March Class III price will near $16.30, up $.55 over Feb.

Bob Cropp
Improvement in dairy product prices have pushed March Class III and IV milk prices upward. But will climbing milk production put downward pressure on this modest rebound in prices?

Dairy product prices have strengthened during March and have been higher all month than averages for the month of February. On the CME 40-pound cheddar blocks averaged $1.5821 per pound for February started March at $1.625, reached the current high of $1.80. Cheddar barrels averaged $1.4442 per pound in February started March at $1.42, reached a high of $1.5525 and but have fallen back to $1.49. 

Dry whey averaged $0.5426 per pound in February started March at $0.5575 and reached the current high of $0.6125. Dry whey has strengthened steadily since September when it was around $0.33 per pound.

This strength had added nearly $1.60 to the Class III price. With these improvements in dairy product prices the March Class III price will near $16.30 compared to $15.75 for February.

Chicago Mercantile Exchange (CME) butter prices showed strong strength in March. Butter averaged $1.3859 per pound in February started March at $1.6350, reaching a high of $1.715 and is now $1.71. Nonfat dry milk which averaged $1.1137 per pound in February started March at $1.1425, reached a high of 1.175 and is now $1.165. With these improvements in prices the March Class IV price will be near $14.35 compared to $13.19 in February.

Milk prices remain uncertain

Milk prices for the remainder of the year are uncertain. But there are positive signs for milk prices. Restaurants in some states are being allowed to expand indoor dining and some schools are allowing the partial return of students. This is already showing improvement in food service sales which is positive for butter and cheese prices. Hopefully by fall restaurants and schools will be operating more to normal.

Dairy exports are forecasted to stay relatively strong for nonfat dry milk/skim milk powder with exports higher than a year ago for butter and whey products.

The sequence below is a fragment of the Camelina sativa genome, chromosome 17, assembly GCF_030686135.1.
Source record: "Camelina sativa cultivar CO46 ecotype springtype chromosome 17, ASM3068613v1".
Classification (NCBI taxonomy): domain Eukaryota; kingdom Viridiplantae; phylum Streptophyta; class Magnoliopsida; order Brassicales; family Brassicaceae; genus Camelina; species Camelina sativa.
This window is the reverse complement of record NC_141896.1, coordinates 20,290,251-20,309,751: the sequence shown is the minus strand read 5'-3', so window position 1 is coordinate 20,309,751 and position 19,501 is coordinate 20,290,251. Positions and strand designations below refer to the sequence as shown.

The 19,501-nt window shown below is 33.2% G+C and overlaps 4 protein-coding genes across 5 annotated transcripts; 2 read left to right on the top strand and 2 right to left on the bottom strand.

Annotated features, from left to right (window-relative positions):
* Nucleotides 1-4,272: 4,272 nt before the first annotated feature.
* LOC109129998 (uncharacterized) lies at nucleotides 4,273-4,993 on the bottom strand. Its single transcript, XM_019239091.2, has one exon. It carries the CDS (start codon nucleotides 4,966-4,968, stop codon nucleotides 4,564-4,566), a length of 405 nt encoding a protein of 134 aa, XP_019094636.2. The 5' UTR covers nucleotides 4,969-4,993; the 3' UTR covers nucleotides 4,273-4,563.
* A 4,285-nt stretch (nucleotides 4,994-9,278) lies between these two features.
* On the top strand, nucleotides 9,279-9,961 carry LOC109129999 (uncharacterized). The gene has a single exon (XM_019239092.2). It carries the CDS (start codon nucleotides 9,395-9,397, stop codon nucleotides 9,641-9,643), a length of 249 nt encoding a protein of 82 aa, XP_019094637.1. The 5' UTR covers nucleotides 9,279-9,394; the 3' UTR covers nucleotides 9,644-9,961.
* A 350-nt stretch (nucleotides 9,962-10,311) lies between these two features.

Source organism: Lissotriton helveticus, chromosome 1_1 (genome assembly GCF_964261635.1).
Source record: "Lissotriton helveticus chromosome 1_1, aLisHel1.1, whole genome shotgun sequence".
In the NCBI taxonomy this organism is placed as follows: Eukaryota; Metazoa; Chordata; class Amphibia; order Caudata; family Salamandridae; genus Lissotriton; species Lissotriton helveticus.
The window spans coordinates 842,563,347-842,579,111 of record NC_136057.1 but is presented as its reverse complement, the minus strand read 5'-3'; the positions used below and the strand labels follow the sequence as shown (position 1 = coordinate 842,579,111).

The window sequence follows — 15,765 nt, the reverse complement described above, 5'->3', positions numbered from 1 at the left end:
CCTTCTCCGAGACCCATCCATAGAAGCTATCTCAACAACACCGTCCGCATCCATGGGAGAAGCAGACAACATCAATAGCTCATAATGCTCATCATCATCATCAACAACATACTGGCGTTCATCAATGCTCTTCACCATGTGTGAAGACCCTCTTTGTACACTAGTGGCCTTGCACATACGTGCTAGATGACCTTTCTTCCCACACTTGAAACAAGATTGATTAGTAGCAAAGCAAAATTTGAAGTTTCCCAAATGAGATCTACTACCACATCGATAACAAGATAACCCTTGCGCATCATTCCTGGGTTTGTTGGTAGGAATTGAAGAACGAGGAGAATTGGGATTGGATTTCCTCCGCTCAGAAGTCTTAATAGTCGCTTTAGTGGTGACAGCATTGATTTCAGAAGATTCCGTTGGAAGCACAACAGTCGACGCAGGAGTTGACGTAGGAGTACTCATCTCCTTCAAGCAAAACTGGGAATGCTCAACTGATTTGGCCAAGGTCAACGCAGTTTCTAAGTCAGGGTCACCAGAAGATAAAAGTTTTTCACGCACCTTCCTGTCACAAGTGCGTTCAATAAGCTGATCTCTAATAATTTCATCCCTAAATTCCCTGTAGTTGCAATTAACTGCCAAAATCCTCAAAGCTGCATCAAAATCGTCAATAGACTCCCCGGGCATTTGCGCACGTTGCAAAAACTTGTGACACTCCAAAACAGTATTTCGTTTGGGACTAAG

Butter, cheese, and nonfat dry milk/skim milk powder prices are very competitive to other major dairy exporters. Port congestions, container shortages, and labor shortages stemming from trade imbalances created by the pandemic undercut dairy exports last year. This situation is expected to improve.

Stocks remain relatively high

On the downside, stock levels are relatively high and need to be worked down. The latest stock report showed January 31st stocks of butter up 33% from a year ago, American cheese stocks 3% higher, total cheese stocks also 3% higher, nonfat dry milk stocks 8.8% higher and dry whey stocks 7.1% higher. Expected improved domestic sales and dairy exports will help draw down stocks.

Production will factor into prices

Milk production for the remainder of the year will be a major factor impacting the level of milk prices. USDA recently revised its January milk production at 2.4% higher than a year ago. February milk production adjusting for 29 days in February a year ago showed milk production was 2.0% higher.

Milk cow numbers started to increase month to month back in July of last year. February cow numbers increased another 3,000 to 81,000 more than a year ago or 0.9% higher. Adjusting for 29 days in February, a year ago milk per cow is 1.2% higher. Thus, milk production continues at a relatively higher level putting downward pressure on milk prices.

RELATED: South Dakota dairy industry expands to serve cheesemakers

Nine of the 24 selected states had less February milk production than a year ago and 10 had fewer milk cows. Indiana led all states with the relatively highest increase in milk production with an increase of 10.5%, followed by increases of 9.7% in South Dakota, 5.8% in Minnesota, 5.3% in Texas, and 4.9% in Colorado. California had an increase of 2.1%, Wisconsin 3.2%, Idaho 0.4%, Michigan 3.8%, and New York 1.7%.

USDA latest forecast has milk cow numbers averaging 57,000 head or 0.6% higher than a year ago with milk per cow 1.2% higher resulting in 1.8% more milk for the year. This is a lot of milk considering last year was leap year. Favorable milk prices will require improved domestic sales and strong exports.

Futures weakened, yet optimism remains

Current Class III dairy futures have recently weakened some but are still fairly optimistic. Class III futures are expected to reach the low $18’s by June and stay in the low 18’s through November before falling to the $17’s for December.

These prices provide some opportunity for dairy farmers to protect more favorable milk prices with Class III futures or options or using the Revenue Protection program. With feed prices higher than a year ago protecting milk prices is important.

USDA is not as optimistic about prices. Their latest forecast has Class III averaging just $16.75 for the year compared to $18.16 last year. The level of government purchases of cheese, butter and fluid milk is not likely to be at the level of last year to support milk prices.

The fifth round of the Farms to Families Food Box program expires in April. There remain other government programs where dairy products will be purchased for school lunch and food banks.

Price forecasts will no doubt change as the level of milk production, domestic sales and dairy exports unfold.

Bob Cropp

Cropp is Professor Emeritus at the University of Wisconsin Cooperative Extension, University of Wisconsin-Madison.